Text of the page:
++First catch of the day, time to go back to Dutch Harbor (Blasting in background - wagner flying dutchman overture)++
 
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8bitGlitch

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8BitGlitch, this is also an answer to your initial question. In ancient days, the X11 display manager xdm(8) was started this way; it was only restarted in case it failed. Unlike nowadays, it was common to not restart the Xserver(1) after each user session. sko, try this: in ttys(5) (traditionally called inittab(5) on other systems), add
Code:
arg_to_fancontrol "/usr/local/bin/fancontrol -min 0 -max 4000"    unknown   on window="/usr/local/bin/before -this -is -optional"
If your service fails too quickly, init(8) will pause for 30 seconds before restarting it again. The older ones will remember a message like this from init(8):/usr/X11/bin/xdm respawning too fast, spleeping for 30 seconds...
Thank you!!! This helps to understand the history and life cycle of the OS. Much appreciated.
 
D

Deleted member 66267

Guest


Python over shell!!! Good god no to Python. Before long you will have a 200MB dependency library. I would take POSIX shell over Python any day if you are just slinging together commands to do something; however, I would take Perl over both, yet it is helpful to have the Shell support Arrays, but that is already an add on option and available in FreeBSD.
What I mean is not really our normal Python but Bython:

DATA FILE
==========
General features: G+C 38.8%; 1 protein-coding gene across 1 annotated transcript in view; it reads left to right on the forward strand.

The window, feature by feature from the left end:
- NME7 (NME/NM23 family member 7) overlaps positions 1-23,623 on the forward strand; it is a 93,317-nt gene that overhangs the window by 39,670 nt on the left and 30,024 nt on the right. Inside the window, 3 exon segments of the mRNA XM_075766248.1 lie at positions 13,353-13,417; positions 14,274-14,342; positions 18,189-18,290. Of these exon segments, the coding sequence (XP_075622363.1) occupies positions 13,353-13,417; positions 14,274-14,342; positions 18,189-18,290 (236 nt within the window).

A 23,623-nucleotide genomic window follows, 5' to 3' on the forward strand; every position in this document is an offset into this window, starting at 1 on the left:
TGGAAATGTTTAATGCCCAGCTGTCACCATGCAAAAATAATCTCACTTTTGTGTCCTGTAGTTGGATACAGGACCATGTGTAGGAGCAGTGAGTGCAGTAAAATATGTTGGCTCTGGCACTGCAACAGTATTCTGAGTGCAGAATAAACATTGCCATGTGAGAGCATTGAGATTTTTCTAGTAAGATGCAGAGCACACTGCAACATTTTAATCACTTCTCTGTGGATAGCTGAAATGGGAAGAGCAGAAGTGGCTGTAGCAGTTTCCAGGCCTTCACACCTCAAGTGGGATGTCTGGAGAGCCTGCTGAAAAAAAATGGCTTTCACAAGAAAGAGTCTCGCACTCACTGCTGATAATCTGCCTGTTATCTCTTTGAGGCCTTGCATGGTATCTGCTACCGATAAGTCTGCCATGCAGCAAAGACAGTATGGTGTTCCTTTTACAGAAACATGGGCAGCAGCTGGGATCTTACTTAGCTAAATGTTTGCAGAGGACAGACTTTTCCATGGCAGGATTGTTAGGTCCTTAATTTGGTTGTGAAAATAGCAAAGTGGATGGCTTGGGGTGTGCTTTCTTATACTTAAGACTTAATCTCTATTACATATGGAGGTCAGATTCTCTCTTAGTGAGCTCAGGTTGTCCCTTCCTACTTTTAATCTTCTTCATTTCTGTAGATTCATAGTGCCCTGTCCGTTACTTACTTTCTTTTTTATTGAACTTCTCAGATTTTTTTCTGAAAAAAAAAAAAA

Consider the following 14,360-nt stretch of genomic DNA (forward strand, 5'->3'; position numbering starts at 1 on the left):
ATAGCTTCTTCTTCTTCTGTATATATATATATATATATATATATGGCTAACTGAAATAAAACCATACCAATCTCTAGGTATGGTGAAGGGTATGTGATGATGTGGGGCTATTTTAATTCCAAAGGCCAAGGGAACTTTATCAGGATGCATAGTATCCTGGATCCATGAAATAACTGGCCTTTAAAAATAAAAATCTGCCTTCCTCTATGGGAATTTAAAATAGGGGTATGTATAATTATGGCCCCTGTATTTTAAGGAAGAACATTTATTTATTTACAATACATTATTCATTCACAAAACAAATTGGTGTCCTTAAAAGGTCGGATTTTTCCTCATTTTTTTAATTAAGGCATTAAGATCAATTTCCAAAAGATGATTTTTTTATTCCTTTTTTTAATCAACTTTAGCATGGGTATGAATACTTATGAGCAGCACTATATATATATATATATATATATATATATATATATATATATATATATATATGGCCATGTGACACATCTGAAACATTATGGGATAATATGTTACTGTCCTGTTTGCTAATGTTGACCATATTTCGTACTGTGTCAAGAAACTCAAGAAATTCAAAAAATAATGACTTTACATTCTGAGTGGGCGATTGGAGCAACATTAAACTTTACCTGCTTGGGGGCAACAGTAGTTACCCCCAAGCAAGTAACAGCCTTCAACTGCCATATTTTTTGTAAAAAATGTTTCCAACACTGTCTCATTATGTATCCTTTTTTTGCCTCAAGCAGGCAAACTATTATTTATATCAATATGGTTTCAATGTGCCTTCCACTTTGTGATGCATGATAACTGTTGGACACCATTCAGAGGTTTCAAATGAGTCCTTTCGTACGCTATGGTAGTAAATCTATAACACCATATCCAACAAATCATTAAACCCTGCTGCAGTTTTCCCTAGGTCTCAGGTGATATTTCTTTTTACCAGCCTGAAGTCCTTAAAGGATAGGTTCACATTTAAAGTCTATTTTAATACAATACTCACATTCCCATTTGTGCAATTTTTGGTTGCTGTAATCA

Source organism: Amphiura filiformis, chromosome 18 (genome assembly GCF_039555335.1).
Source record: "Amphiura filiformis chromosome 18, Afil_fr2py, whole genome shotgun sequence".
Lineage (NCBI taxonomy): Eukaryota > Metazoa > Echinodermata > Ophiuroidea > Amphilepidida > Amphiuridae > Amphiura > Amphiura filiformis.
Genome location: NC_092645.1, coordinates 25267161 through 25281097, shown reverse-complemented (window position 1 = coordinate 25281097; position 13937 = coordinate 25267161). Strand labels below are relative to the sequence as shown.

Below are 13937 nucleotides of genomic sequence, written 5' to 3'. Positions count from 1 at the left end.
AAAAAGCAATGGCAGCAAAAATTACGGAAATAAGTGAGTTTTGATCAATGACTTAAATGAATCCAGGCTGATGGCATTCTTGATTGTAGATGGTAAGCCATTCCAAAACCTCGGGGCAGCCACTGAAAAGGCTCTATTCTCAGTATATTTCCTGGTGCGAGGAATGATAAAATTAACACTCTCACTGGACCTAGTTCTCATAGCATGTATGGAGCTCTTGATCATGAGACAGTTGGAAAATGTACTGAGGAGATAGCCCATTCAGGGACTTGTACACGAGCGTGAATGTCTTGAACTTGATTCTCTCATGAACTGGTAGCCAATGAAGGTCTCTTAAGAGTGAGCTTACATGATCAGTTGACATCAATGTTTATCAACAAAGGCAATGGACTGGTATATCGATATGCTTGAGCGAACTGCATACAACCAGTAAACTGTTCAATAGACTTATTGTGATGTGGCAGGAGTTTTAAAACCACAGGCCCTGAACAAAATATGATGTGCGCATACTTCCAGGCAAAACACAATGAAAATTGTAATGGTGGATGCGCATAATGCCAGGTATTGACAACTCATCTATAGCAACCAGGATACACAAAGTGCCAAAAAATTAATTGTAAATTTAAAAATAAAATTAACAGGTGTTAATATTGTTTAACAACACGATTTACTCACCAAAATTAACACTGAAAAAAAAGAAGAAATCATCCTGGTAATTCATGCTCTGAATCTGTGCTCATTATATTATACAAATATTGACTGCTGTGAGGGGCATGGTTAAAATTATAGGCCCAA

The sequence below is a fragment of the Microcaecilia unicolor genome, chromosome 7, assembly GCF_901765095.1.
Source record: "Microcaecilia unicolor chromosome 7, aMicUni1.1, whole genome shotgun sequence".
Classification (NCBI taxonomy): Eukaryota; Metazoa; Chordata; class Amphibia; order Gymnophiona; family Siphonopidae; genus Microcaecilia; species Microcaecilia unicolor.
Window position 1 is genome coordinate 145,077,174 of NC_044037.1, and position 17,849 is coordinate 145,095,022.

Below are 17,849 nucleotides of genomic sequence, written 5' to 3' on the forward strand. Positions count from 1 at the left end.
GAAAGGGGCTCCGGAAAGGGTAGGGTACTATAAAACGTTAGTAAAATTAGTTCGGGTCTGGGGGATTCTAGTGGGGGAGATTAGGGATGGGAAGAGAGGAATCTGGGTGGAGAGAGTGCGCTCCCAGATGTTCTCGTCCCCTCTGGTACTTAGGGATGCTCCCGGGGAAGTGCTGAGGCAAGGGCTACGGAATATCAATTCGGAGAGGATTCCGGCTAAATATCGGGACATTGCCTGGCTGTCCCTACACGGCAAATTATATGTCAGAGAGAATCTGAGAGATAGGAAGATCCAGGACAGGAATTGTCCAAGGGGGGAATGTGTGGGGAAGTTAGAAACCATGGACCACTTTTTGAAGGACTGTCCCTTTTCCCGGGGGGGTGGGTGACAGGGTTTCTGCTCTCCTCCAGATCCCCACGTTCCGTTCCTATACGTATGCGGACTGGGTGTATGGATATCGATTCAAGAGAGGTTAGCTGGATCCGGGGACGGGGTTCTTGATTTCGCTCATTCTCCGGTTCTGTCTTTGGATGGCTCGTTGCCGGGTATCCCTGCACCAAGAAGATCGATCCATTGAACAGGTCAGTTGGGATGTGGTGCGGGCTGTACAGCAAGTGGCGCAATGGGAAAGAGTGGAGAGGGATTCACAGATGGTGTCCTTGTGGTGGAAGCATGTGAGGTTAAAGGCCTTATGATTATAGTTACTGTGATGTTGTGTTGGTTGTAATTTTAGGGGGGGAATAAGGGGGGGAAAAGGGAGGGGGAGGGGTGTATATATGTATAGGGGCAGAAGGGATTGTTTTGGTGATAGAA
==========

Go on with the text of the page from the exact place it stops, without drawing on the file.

A 200MB dependency will never happen with Bython, since we control it tightly. We have no control over Python, so they are not the same.
 
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8bitGlitch

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What I mean is not really our normal Python but Bython:


A 200MB dependency will never happen with Bython, since we control it tightly. We have no control over Python, so they are not the same.
I woudn't say never, and I am not sure if a language that has objects or structure like calls belongs in a POSIX glue language as you say. Why write something like python "xyz.zyx.x" when something like "dh -h" is so much easier? And (echo "Embraer EMB 314 Super Tucano" >> foo.txt) is so much easier then "write.object".

Plus do not have to reinvent the wheel. Lua with add ons so we can get all those embedded folks helping the FreeBSD ecosystem or promote Perl, but again - does it make sense as a glue language.

This is a great discussion but getting way off topic!!!
 

Beastie7

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There was a need/want for a more modern init system. Some may it's a natural successor to init/rcNG. The potato got too hot though.